Symbolism In The Black Cat By Edgar Allan Poe

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Edgar Allan Poe’s stories all have some type of mysterious setting that makes the reader read in between the lines and decipher the meaning. His stories also incorporate a great deal of violence and sinister acts, which adds a grimness to each story he tells. “The Black Cat” is a true work of literature that incorporates a hidden meaning in the story with the use of sinister violence. In this particular story, the narrator’s use of the first-person point of view, symbolism through the characters, and the eerie setting create a fascinating tale.
Edgar Allan Poe’s story is told from the first-person point of view. The twist to this story, though, is that Poe is not actually in it. The narrator is anonymous and keeps it that way through the whole
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This clue comes from the text saying, “I married early, and was happy to find in my wife a disposition not uncongenial with my own” ( Poe 435). The narrator of this story constantly uses the singular pronoun “I,” signaling to the reader that he is referring to himself. The point of view never changes throughout the story. Since the story is told in the first-person omniscient point of view, it adds a great deal of suspicion to the text. The suspicion comes from the narrator. In the beginning of story the narrator states that he is sane and was noted for his docility and humanity of the civil world. In fact, the narrator states, “My tenderness of heart was so conspicuous as to make me the jest of my companions” ( Poe 435). This gives the reader the impression that the narrator was noted by actual people for his kindness. As the story progresses, this view quickly changes …show more content…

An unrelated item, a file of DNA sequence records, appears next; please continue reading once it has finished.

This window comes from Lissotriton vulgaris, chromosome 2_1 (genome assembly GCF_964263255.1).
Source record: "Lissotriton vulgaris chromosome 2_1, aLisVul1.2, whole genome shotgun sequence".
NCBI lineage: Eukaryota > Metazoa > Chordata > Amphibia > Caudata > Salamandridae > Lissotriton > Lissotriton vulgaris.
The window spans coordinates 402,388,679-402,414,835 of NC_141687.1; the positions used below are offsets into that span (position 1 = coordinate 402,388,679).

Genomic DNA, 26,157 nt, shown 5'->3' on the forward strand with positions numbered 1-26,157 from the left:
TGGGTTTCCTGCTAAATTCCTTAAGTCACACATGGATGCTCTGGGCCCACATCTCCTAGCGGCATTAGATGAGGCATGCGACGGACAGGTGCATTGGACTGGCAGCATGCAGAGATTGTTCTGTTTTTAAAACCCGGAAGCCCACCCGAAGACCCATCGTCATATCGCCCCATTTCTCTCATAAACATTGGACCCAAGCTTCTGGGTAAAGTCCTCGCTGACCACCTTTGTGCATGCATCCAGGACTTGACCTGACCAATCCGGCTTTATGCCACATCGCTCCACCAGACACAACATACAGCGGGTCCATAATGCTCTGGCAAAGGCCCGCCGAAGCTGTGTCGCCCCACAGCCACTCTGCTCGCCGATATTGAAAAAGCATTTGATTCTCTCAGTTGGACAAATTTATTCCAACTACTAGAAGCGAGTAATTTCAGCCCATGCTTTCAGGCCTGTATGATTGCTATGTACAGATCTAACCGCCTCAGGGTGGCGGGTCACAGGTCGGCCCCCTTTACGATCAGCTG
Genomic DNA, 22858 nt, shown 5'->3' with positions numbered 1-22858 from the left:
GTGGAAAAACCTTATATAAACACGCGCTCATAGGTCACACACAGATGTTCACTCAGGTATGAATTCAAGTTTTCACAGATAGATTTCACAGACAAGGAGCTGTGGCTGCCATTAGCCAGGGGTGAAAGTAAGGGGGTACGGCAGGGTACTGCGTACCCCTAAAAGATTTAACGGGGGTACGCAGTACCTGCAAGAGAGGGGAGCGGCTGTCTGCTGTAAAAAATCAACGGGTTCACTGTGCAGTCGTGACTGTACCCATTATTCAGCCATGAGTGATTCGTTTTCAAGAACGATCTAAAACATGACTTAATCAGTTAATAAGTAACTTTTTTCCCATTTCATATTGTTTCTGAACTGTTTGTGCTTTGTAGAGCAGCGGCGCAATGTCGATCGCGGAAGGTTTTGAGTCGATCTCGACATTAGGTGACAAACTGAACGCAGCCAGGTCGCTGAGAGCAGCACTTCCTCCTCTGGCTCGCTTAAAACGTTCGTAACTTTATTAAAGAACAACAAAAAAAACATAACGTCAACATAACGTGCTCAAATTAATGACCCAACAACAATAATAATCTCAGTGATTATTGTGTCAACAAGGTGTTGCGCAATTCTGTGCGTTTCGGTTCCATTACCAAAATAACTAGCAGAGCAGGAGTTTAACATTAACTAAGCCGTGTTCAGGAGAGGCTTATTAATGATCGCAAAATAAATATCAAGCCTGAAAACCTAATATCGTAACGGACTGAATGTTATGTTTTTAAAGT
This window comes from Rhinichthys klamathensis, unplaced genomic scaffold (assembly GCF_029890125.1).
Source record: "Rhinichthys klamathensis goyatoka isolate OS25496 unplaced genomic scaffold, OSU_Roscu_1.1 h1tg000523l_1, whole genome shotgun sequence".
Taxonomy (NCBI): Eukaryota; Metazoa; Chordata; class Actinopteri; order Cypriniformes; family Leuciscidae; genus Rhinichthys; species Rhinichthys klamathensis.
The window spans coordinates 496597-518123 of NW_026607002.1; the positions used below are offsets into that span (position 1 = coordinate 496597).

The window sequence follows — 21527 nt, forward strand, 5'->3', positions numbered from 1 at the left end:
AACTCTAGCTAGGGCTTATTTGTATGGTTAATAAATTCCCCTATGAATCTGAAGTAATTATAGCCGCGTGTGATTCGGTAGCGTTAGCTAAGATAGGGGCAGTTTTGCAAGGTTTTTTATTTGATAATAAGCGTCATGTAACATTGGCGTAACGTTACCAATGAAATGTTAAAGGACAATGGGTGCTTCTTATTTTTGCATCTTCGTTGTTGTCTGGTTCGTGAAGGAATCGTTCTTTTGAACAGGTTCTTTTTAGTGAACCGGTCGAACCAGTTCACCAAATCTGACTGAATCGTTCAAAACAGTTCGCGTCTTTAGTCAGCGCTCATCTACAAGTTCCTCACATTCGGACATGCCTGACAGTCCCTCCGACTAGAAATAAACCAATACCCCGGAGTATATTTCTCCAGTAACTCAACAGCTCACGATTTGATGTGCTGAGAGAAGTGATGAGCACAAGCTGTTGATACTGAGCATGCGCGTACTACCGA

The symbolism can be very difficult to understand, but if one observes the text very carefully, he or she can understand what it is symbolizing. The symbolism comes from two of the characters in the story: Pluto, and the second cat that the narrator brought home later on in the story. A reader needs to keep in mind that when the cats are introduced into the story, the narrator had already began to become delusional. These cats symbolize the guilt that follows the narrator throughout the story. The first cat, Pluto, symbolizes how the narrator will never get rid of the evil in his life. In the story, Pluto loved the narrator and followed him wherever he went. No matter where the narrator went, Pluto was sure to be there. This connection between Pluto and the narrator symbolizes how the evil thoughts that the narrator began to fathom would follow him throughout his life. That is why the narrator cut one of Pluto's eyes out, hoping to scare the cat away. This symbolizes the first way the narrator is trying to get rid of the evil in his life. The narrators devilish attempt failed, though. Later on in the story, Pluto shows back up after the narrator thought he had scared Pluto away. At this point, this infuriates the narrator and he kills Pluto by hanging him from a tree. This symbolizes how the narrator tries to completely rid his life of all evil that is associated with his life. Pluto may have been a cat in the

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